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Understanding the types of criminal homicide charges in Hawaii

On Behalf of | Aug 18, 2022 | Criminal Defense

Homicide and murder charges are some of the most serious criminal charges a person can face. There are several types of criminal homicide charges in Hawaii, each with their own set of consequences.

First-degree murder

First-degree murder in Hawaii is a Class A felony which could result in life in prison without parole. You may face first-degree murder charges for intentionally or knowingly causing the death in one of the specific circumstances listed in Hawaii Revised Stat. Sec. 707-701. You may be charged with first-degree murder for the death of:

  • More than one person (same or separate incident)
  • A law enforcement officer
  • A judge or prosecutor
  • A person you knew was a witness in a criminal prosecution (killing must be related to person serving as a witness)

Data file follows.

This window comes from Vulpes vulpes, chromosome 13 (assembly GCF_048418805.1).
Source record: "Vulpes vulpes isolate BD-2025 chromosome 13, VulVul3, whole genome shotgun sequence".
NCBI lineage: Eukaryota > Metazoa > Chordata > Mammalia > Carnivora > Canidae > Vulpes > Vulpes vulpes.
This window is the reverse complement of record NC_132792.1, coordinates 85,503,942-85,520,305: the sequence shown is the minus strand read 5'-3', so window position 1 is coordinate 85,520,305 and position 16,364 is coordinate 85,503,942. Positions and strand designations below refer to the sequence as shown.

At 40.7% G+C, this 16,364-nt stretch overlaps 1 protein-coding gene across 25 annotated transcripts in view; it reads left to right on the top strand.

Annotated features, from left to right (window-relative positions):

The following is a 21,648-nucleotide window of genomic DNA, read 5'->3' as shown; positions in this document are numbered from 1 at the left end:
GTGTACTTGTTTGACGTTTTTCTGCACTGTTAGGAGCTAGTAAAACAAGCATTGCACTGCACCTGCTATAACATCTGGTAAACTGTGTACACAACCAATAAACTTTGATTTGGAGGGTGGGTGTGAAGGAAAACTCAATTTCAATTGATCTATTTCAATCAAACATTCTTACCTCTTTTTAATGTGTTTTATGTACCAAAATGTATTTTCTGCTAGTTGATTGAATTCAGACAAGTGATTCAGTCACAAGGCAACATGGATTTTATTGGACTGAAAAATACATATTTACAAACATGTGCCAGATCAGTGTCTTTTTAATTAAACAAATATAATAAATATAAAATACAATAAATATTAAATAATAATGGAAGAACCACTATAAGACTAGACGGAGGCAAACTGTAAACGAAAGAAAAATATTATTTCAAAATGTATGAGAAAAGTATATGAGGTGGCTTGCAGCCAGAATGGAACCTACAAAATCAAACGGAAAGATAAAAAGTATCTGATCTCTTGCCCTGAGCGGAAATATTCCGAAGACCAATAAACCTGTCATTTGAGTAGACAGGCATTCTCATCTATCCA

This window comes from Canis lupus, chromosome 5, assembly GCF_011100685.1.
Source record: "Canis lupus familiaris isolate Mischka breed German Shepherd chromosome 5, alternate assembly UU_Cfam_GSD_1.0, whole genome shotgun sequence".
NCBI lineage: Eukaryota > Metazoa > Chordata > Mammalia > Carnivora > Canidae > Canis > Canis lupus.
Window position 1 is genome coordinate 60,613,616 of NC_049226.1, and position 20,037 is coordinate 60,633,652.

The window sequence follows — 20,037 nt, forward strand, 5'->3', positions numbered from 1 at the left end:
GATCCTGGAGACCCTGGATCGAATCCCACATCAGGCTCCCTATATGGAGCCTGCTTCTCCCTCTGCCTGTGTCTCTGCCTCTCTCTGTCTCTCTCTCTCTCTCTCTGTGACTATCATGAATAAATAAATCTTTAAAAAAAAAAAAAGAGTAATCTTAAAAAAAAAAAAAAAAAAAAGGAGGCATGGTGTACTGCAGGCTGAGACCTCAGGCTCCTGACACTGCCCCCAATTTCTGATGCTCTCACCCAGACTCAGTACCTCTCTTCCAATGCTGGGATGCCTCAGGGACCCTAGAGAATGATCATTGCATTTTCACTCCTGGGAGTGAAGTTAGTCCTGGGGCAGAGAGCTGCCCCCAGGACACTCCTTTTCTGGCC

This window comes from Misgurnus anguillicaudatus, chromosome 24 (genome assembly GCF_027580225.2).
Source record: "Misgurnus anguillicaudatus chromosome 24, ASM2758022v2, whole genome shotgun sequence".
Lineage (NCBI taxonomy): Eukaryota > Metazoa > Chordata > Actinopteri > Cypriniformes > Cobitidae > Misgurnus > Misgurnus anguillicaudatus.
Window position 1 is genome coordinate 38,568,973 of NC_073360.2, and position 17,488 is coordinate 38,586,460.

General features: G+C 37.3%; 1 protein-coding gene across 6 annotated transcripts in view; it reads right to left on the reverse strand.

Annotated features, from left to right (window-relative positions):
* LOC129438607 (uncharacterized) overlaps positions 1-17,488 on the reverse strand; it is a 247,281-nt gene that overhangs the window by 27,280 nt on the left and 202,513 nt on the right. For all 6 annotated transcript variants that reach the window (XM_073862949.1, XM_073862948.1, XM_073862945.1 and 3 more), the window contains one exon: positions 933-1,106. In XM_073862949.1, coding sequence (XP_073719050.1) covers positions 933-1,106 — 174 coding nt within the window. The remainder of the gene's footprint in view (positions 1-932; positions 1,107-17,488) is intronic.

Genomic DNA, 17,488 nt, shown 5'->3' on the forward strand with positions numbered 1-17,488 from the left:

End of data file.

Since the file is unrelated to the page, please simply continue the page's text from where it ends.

Second-degree murder

In Hawaii, second-degree murder is also a felony and can result in life in prison (with harsher penalties for crimes the court finds to be cruel or heinous). Second-degree murder requires intentionally and knowingly causing the death of a person not covered under the statute for first-degree murder.

Manslaughter (voluntary manslaughter)

Manslaughter in Hawaii is a felony that can result in up to 20 years in prison and is generally seen as less severe than first-degree and second-degree murder. Unlike first-degree and second-degree murder, there is no malice or intent to kill or cause serious bodily harm. Instead, manslaughter includes recklessly causing another person’s death or intentionally causing someone to commit suicide.

If none of the above charges apply, prosecutors may apply negligent homicide charges. These charges can be either Class B or Class C felonies or third-degree misdemeanor, depending on the severity of the crime.

Defending against criminal homicide charges and other charges related to violent crimes can be difficult. Some common defense strategies include proving that you acted out of self-defense or proving that you were somewhere else at the time of the murder and could not have committed the crime. Your attorney will review the facts of your case and come up with a defense strategy that can work for you.